The interior of a self-driving truck’s cab is pictured as it navigates a test track in Pittsburgh on Thursday, March 14, 2024. Aurora Innovation Inc., which is based in Pittsburgh, owns the truck. Aurora intends to begin delivering freight on Interstate 45 between Dallas and Houston later this year, using 20 driverless vehicles. AP Photo/Gene J. Puskar.

Safety groups are skeptical of the trucks, warning that with almost little federal supervision, the corporations will be mostly responsible for determining when the semis are safe enough to travel without humans on board. Critics argue that federal authorities, notably the National Highway Traffic Safety Administration, adopt a generally passive approach to safety, acting only after a crash occurs. Most states give little regulation.

However, Aurora and other businesses developing the systems claim that years of testing have shown that their trucks will be safer than human-driven vehicles. They point out that the vehicles’ laser and radar sensors can “see” farther than human eyes can. Human drivers weary, but trucks never do. They are never distracted or hindered by drink or drugs.

“We want to be out there with thousands or tens of thousands of trucks on the road,” said Aurora’s CEO, Chris Urmson, who previously led Google’s autonomous vehicle operations. “To achieve that, we must be safe. This is the only way the people will accept it. Frankly, that is the only way our clients will accept it.”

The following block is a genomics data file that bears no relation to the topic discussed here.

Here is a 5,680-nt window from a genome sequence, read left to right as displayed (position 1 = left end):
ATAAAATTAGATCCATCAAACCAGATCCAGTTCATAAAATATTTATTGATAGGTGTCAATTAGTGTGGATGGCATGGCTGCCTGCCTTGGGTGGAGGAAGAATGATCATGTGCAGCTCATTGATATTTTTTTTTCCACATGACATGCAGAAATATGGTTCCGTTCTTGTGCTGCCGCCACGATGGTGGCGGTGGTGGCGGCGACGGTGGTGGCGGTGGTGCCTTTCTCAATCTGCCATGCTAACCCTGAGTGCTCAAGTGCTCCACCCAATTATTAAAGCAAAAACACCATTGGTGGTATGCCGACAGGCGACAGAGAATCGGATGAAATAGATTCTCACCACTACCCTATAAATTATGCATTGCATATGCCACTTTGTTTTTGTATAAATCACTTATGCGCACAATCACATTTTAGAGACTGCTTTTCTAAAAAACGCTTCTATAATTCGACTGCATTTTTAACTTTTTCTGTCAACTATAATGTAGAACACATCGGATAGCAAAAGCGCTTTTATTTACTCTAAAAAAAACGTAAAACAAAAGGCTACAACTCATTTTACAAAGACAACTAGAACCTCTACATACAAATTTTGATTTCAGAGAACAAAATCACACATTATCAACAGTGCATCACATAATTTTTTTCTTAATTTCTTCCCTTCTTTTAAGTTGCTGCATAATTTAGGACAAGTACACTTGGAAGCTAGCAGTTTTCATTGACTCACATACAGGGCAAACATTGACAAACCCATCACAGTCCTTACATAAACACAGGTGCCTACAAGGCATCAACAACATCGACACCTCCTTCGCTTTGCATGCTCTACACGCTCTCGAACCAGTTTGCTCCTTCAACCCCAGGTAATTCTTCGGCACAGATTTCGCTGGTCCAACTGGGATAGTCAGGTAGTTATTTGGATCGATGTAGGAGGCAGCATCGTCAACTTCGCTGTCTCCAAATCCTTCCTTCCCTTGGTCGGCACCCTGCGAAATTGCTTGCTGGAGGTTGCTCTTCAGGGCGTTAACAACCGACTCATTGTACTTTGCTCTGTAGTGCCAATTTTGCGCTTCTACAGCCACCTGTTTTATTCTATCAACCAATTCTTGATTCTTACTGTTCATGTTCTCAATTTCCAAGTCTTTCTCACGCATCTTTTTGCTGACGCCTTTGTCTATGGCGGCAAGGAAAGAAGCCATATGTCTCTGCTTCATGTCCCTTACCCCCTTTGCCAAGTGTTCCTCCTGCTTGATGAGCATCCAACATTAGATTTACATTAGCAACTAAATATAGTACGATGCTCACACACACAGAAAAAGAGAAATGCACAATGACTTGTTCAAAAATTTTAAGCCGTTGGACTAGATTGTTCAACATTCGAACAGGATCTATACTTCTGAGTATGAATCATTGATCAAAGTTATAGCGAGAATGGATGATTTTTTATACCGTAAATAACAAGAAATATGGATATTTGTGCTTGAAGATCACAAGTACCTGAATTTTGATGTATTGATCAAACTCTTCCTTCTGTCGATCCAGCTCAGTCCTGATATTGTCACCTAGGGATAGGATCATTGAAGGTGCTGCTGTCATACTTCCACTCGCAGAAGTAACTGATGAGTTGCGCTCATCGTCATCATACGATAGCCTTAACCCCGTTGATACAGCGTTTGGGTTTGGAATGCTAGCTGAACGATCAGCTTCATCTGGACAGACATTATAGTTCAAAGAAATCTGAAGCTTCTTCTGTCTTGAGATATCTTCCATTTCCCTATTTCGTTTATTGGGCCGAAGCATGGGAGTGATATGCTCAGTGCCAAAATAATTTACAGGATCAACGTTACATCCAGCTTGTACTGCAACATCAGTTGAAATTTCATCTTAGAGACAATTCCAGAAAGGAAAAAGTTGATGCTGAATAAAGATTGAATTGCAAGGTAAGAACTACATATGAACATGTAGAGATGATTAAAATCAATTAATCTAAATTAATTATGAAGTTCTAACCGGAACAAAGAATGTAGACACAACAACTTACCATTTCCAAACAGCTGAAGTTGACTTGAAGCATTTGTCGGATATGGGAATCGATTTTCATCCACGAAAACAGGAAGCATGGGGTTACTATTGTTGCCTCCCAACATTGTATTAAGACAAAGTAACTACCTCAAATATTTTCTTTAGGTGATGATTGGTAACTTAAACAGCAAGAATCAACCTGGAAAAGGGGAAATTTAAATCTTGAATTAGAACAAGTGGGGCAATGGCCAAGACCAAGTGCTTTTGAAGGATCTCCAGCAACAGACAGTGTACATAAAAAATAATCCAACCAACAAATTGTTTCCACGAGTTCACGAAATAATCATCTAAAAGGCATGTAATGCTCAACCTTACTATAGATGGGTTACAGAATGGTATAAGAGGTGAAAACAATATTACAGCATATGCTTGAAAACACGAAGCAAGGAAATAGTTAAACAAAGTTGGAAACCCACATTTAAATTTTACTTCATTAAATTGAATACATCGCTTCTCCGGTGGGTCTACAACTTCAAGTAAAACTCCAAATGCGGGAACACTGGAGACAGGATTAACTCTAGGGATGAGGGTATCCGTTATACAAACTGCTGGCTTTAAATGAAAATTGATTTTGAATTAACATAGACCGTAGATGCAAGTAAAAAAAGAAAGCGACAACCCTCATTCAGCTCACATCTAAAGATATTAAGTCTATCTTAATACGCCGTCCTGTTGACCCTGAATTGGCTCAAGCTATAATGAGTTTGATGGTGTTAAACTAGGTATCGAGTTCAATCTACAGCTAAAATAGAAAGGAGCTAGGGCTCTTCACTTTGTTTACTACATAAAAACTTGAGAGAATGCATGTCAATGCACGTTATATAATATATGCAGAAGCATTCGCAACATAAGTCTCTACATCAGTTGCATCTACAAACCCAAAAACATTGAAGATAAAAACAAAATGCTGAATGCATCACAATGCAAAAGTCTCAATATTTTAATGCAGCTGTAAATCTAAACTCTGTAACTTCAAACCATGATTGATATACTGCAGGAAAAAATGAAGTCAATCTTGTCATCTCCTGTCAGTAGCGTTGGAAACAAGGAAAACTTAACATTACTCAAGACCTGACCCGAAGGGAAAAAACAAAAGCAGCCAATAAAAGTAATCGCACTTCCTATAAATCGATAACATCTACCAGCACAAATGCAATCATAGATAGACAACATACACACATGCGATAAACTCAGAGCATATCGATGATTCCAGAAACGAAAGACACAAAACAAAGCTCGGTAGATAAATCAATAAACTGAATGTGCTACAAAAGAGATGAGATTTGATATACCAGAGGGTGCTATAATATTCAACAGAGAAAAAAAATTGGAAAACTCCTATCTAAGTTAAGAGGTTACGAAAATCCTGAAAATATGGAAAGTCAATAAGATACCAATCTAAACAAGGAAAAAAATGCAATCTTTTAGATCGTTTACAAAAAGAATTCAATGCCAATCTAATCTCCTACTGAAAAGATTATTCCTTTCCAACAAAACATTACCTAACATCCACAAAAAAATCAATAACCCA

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Phil Koopman, a Carnegie Mellon University professor who studies vehicle automation safety, agreed that self-driving trucks are potentially safer than human-driven trucks since they do not have drivers who could become distracted or drunk. However, he warned that the vehicles’ computers will inevitably make blunders. He also stated that the quality of the vehicles’ safety engineering will determine how well they perform in real-world conditions.

With billions of dollars at stake, Koopman worries how the firms will strike a compromise between safety and cost.

“Everything I see indicates they’re trying to do the right thing,” he went on to say. “But the devil is in the details.”